Mick Mulvaney, whose ability to direct the Consumer Financial Protection Bureau is still an open legal question, told the agency Thursday afternoon that he plans to bring in six loyalists from the Trump administration, according to agency sources, as well as a review of a memo Mulvaney circulated.

The new staff will include John Czwartacki, who does public relations for the Office of Management and Budget, which Mulvaney also leads. Czwartacki will now do the same job at the CFPB, which, by statute, is supposed to be an independent agency that was created in the aftermath of the 2007-08 financial crisis.

Emma Doyle, Mulvaney’s chief of staff, will also be on detail to the CFPB, as will James Galkowski, a special assistant to Mulvaney at the agency. (Mulvaney helpfully noted to the staff that he is “known by his last name, ‘Galkowski.'”)

Eric Blankenstein, a lawyer coming from the Office of the United States Trade Representative, is also part of the new team, as is Brian Johnson, a staffer at the House Financial Services Committee, chaired by hard-line CFPB opponent Rep. Jeb Hensarling, R-Texas.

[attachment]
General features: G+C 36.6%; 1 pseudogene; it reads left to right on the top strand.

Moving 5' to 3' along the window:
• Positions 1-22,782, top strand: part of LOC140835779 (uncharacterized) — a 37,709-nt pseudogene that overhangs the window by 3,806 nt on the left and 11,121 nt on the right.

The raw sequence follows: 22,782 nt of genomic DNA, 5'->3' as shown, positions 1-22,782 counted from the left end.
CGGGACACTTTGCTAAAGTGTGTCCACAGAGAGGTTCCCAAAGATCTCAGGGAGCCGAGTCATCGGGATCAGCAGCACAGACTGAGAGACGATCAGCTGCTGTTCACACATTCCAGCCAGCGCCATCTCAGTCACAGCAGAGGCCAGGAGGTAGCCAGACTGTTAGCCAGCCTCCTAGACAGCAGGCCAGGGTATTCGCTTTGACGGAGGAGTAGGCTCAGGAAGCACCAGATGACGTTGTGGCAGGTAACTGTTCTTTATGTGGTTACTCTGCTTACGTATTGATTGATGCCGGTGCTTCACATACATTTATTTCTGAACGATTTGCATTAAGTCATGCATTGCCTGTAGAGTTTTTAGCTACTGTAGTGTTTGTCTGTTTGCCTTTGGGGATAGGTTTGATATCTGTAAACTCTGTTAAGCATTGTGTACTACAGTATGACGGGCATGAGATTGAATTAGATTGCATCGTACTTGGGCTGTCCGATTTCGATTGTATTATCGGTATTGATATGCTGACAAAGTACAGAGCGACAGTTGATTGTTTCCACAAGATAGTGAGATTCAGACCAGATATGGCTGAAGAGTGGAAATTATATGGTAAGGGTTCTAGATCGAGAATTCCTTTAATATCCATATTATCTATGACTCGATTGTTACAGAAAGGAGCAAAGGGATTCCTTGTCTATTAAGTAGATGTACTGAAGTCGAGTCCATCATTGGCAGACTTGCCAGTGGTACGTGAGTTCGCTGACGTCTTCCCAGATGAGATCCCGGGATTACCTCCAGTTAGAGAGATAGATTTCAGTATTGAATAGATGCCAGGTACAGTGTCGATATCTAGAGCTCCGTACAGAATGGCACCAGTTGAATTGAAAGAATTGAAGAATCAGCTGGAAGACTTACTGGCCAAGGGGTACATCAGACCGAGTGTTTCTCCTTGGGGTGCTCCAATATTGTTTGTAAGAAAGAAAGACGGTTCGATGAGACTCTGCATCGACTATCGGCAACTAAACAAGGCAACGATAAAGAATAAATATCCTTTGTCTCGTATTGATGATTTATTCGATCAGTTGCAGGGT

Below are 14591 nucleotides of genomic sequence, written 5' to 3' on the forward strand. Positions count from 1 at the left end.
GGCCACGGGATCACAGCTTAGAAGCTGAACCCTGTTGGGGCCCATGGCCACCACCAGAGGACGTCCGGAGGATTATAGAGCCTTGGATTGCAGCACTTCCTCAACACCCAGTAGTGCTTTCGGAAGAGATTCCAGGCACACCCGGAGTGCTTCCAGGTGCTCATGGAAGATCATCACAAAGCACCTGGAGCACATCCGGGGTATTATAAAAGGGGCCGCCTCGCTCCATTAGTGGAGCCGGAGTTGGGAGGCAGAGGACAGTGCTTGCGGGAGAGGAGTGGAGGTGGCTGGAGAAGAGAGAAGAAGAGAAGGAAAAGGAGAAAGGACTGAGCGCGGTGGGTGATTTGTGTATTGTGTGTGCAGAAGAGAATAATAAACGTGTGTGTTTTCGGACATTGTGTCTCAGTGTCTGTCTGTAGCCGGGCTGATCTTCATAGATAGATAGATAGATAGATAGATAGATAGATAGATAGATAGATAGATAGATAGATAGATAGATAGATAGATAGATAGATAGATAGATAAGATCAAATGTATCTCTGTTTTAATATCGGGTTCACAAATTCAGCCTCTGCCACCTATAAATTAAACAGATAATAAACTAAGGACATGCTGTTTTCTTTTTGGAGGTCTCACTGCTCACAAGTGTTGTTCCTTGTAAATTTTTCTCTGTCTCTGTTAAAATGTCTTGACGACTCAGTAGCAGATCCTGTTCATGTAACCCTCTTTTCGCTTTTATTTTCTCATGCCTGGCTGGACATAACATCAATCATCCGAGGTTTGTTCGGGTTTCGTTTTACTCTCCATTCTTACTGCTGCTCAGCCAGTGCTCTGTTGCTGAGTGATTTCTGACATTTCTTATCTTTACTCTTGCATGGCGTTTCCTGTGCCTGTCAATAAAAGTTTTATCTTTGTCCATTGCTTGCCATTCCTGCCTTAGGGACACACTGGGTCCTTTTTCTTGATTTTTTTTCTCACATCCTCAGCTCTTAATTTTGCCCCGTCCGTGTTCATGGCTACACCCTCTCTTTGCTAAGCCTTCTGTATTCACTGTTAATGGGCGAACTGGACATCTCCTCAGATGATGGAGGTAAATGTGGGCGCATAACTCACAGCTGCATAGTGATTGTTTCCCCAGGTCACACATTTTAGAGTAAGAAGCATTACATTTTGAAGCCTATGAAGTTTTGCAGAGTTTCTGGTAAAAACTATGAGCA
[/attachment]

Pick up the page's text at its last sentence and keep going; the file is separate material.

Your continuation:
Sheila Greenwood, an official at Ben Carson’s Department of Housing and Urban Development, has also been detailed to the CFPB, Mulvaney told the staff.

Greenwood, Johnson, and Blankenstein will work at the CFPB on a full-time basis. The others will, like Mulvaney, split their time between the agency and their jobs in the Trump administration.

President Donald Trump named Mulvaney as acting director of the CFPB despite the succession plan set up by Congress, which would have the deputy director assume the duties in the case of a vacancy. Leandra English, who was deputy under former CFPB Director Richard Cordray, has challenged Trump’s appointment in court. Mulvaney’s proposal earlier this month to embed political staffers throughout the agency was met with an uproar.

The president won the first round of the legal battle, but the case remains pending, and Trump’s continuing takeover of the agency leaves little room to continue to call it independent. Aside from his own deputy running it, he has himself weighed in publicly on fines.

It’s doubtful that major banks would look so favorably on a future Democratic president — say, CFPB founder Elizabeth Warren — weighing in publicly on matters before the powerful agency or installing a Cabinet member as acting director. But the precedent is now set, at least until the courts weigh in.

Top photo: Mick Mulvaney speaks during a news conference after his first day as acting director of the Consumer Financial Protection Bureau in Washington, Monday, Nov. 27, 2017.